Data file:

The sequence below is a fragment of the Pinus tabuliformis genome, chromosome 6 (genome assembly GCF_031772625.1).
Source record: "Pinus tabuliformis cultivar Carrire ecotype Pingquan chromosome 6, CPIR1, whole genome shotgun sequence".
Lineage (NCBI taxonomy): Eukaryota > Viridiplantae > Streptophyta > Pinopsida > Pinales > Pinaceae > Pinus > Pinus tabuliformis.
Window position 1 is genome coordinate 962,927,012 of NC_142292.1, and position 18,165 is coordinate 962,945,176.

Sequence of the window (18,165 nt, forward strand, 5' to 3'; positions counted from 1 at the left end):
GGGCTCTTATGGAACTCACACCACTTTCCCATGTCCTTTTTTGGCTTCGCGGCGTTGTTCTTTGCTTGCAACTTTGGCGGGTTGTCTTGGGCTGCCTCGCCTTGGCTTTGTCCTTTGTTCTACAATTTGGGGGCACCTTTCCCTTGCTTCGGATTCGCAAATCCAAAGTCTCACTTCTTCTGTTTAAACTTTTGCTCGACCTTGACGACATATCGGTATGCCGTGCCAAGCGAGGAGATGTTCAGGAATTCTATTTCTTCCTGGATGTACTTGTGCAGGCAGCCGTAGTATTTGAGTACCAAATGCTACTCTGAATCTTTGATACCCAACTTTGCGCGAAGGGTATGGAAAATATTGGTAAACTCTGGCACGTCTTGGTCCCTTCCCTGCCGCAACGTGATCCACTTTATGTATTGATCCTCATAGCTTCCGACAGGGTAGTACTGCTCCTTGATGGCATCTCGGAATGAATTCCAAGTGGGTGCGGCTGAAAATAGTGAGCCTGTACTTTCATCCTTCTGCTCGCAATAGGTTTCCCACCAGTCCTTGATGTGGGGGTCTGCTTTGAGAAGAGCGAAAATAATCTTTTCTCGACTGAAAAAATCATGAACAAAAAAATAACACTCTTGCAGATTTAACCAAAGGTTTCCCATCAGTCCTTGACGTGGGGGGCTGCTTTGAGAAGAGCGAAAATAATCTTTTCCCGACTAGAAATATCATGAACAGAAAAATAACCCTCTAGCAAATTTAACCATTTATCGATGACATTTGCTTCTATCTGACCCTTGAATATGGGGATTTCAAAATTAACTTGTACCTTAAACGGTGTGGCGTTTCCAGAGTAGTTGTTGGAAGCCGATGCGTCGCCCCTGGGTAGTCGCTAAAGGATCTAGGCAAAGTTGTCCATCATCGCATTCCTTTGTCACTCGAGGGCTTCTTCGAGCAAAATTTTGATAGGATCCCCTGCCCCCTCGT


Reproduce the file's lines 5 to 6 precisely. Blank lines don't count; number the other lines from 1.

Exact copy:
Sequence of the window (18,165 nt, forward strand, 5' to 3'; positions counted from 1 at the left end):
GGGCTCTTATGGAACTCACACCACTTTCCCATGTCCTTTTTTGGCTTCGCGGCGTTGTTCTTTGCTTGCAACTTTGGCGGGTTGTCTTGGGCTGCCTCGCCTTGGCTTTGTCCTTTGTTCTACAATTTGGGGGCACCTTTCCCTTGCTTCGGATTCGCAAATCCAAAGTCTCACTTCTTCTGTTTAAACTTTTGCTCGACCTTGACGACATATCGGTATGCCGTGCCAAGCGAGGAGATGTTCAGGAATTCTATTTCTTCCTGGATGTACTTGTGCAGGCAGCCGTAGTATTTGAGTACCAAATGCTACTCTGAATCTTTGATACCCAACTTTGCGCGAAGGGTATGGAAAATATTGGTAAACTCTGGCACGTCTTGGTCCCTTCCCTGCCGCAACGTGATCCACTTTATGTATTGATCCTCATAGCTTCCGACAGGGTAGTACTGCTCCTTGATGGCATCTCGGAATGAATTCCAAGTGGGTGCGGCTGAAAATAGTGAGCCTGTACTTTCATCCTTCTGCTCGCAATAGGTTTCCCACCAGTCCTTGATGTGGGGGTCTGCTTTGAGAAGAGCGAAAATAATCTTTTCTCGACTGAAAAAATCATGAACAAAAAAATAACACTCTTGCAGATTTAACCAAAGGTTTCCCATCAGTCCTTGACGTGGGGGGCTGCTTTGAGAAGAGCGAAAATAATCTTTTCCCGACTAGAAATATCATGAACAGAAAAATAACCCTCTAGCAAATTTAACCATTTATCGATGACATTTGCTTCTATCTGACCCTTGAATATGGGGATTTCAAAATTAACTTGTACCTTAAACGGTGTGGCGTTTCCAGAGTAGTTGTTGGAAGCCGATGCGTCGCCCCTGGGTAGTCGCTAAAGGATCTAGGCAAAGTTGTCCATCATCGCATTCCTTTGTCACTCGAGGGCTTCTTCGAGCAAAATTTTGATAGGATCCCCTGCCCCCTCGT